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Nur Suryani Mohd Taibi, Pregnant Shooter, Will Compete In 2012 Olympics

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Gold medalist Ser Xiang Wei Jasmine (C) of Singapore joins bronze medalist Mohamed Taibi Nur Suryani (L) and silver medalist Halim Nur Ayuni of Malaysia as they pose with their rifles after the women's singles 10 m air rifle event at the Karni Singh shooting range in New Delhi on October 10, 2010.
Gold medalist Ser Xiang Wei Jasmine (C) of Singapore joins bronze medalist Mohamed Taibi Nur Suryani (L) and silver medalist Halim Nur Ayuni of Malaysia as they pose with their rifles after the women's singles 10 m air rifle event at the Karni Singh shooting range in New Delhi on October 10, 2010.

Nur Suryani Mohd Taibi is the first Malaysian woman rifle shooter to qualify for the Olympics and she's determined to compete -- she isn't letting anything hold her back, including her pregnancy. By the time the games roll around, she'll be seven months along.

According to The Star, Suryani has been training as hard as ever to prepare for London. National Sports Council's (NSC) elite program director Mohd Ariffin Ghani said, "Suryani has not backed down although she is entering her fourth month of pregnancy. We received a progress report that she is coping quite well with the training. It takes much courage and determination to do what she is doing."

Some naysayers, including those in charge of the Olympic Council of Malaysia think Suryani should drop out, the News Straits Times reports. If for some reason Suryani can't make the trip, Arrifin said there are a few competitors ready to take her spot.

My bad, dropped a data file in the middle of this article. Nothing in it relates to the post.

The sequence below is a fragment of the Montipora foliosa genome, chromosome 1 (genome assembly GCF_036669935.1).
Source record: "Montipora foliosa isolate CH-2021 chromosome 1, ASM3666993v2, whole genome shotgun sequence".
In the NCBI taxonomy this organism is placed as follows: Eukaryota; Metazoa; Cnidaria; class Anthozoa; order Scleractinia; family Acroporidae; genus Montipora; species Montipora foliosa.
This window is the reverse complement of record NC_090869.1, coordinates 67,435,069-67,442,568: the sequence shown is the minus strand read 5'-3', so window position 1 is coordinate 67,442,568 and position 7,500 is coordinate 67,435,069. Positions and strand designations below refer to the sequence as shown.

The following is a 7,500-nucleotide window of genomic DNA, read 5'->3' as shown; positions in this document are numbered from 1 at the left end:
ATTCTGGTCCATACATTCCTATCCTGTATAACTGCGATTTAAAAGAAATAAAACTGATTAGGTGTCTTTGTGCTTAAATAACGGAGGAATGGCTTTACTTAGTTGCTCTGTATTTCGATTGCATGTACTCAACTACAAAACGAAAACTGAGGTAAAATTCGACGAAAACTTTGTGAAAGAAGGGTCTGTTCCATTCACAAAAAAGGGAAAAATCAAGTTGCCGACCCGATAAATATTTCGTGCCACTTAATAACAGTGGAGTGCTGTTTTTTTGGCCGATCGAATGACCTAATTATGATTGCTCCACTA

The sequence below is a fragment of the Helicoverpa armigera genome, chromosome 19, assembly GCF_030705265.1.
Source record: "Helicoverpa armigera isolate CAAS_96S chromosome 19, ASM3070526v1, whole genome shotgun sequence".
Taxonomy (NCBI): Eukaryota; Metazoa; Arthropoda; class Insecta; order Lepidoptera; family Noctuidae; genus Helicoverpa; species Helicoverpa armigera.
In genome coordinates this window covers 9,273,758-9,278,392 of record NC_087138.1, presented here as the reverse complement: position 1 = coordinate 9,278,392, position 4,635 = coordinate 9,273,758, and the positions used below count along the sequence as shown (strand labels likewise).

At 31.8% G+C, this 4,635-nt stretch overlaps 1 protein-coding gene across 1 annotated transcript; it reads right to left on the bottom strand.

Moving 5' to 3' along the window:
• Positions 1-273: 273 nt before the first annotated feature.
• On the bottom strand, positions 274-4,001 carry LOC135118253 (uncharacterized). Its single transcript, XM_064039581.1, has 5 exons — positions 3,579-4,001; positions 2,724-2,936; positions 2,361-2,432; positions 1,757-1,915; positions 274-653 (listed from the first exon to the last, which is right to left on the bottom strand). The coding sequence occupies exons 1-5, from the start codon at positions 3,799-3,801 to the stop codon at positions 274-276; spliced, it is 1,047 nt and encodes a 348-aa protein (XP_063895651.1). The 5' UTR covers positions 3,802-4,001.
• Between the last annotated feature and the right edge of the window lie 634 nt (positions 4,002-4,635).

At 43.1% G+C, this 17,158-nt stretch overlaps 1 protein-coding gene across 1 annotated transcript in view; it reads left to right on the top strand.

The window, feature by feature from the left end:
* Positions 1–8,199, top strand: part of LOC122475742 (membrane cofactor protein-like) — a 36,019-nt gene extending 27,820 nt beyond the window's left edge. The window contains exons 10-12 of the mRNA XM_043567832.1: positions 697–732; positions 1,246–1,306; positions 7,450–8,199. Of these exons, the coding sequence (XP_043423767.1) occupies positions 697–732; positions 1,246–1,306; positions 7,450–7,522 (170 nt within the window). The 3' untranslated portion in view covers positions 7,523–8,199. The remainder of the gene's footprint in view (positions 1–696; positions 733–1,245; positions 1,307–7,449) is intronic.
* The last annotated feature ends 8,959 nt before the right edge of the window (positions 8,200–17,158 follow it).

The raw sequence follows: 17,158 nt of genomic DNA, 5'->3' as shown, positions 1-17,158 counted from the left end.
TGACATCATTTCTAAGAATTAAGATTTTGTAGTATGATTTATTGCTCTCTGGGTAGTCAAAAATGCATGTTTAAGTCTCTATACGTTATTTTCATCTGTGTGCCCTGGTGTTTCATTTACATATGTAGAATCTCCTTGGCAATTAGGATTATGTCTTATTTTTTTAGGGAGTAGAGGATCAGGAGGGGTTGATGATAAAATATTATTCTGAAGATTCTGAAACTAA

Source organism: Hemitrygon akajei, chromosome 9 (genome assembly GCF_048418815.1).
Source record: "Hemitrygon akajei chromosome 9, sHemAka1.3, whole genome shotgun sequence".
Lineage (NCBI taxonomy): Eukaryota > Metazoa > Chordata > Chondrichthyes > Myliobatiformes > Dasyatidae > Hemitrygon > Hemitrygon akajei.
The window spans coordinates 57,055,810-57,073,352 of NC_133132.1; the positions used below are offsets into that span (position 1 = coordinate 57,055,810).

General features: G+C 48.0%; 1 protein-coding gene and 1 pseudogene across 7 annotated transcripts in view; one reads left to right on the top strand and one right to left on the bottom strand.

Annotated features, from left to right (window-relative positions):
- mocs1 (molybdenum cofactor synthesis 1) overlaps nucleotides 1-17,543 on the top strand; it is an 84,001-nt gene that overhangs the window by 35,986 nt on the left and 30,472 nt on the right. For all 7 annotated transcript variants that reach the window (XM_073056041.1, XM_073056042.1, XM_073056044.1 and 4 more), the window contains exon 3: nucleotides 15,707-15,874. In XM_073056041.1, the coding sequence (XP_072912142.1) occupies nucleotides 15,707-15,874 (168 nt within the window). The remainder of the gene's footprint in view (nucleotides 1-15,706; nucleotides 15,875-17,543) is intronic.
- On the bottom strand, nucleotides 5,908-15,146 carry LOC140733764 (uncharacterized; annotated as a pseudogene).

But for now, the shooter is ignoring everyone's doubts.

Suryani will join the ranks of only three other pregnant Olympians throughout history, Yahoo Sports reports. Most recently, Kristie Moore -- at five-and-a-half-months -- competed on the Canadian Olympic curling team in 2010. Swedish figure skater, Magda Julin, won the gold medal in 1920 and Diana Sartor from Germany placed fourth in skeleton in 2006.

And while Suryani will be the only pregnant woman in the 2012 games, she won't be the only athlete juggling motherhood and competition. U.S. field hockey player, Keli Smith, gave birth to her second child on August 31, 2011 and was in the gym training just six weeks later. She's been playing ever since and is hopeful that she'll be ready for London this summer. Becoming a mother, she told Sports Illustrated, changed more than just her body. Before, Smith said she had difficulty turning the game off mentally, even after it was over. But she noticed a change post-motherhood, "I felt I was enjoying the sport more because I was able to turn it off when I was off the field," she said.

Mickey Kelly, 34, took a four-month break after giving birth and is now vying for a spot on the U.S. team in modern pentathlon (shooting, swimming, fencing, riding and running). According to USA Today, Kelly recently competed in a World Cup in Charlotte, N.C. and even breastfed her baby girl, Lillian Grace Brady, in between the fencing and swimming events.

Forty-year-old, Janet Evans, took a longer hiatus –- 14 years -– from her sport, swimming. Already a five-time Olympic medalist, Evans is now getting back into the water, after having two kids.

"It's not about making the Olympics," she told the NYTimes. "It's about my body being able to do things that my mind is telling it to do." And her daughter, Sydney, says she wants to be an Olympic runner when she grows up.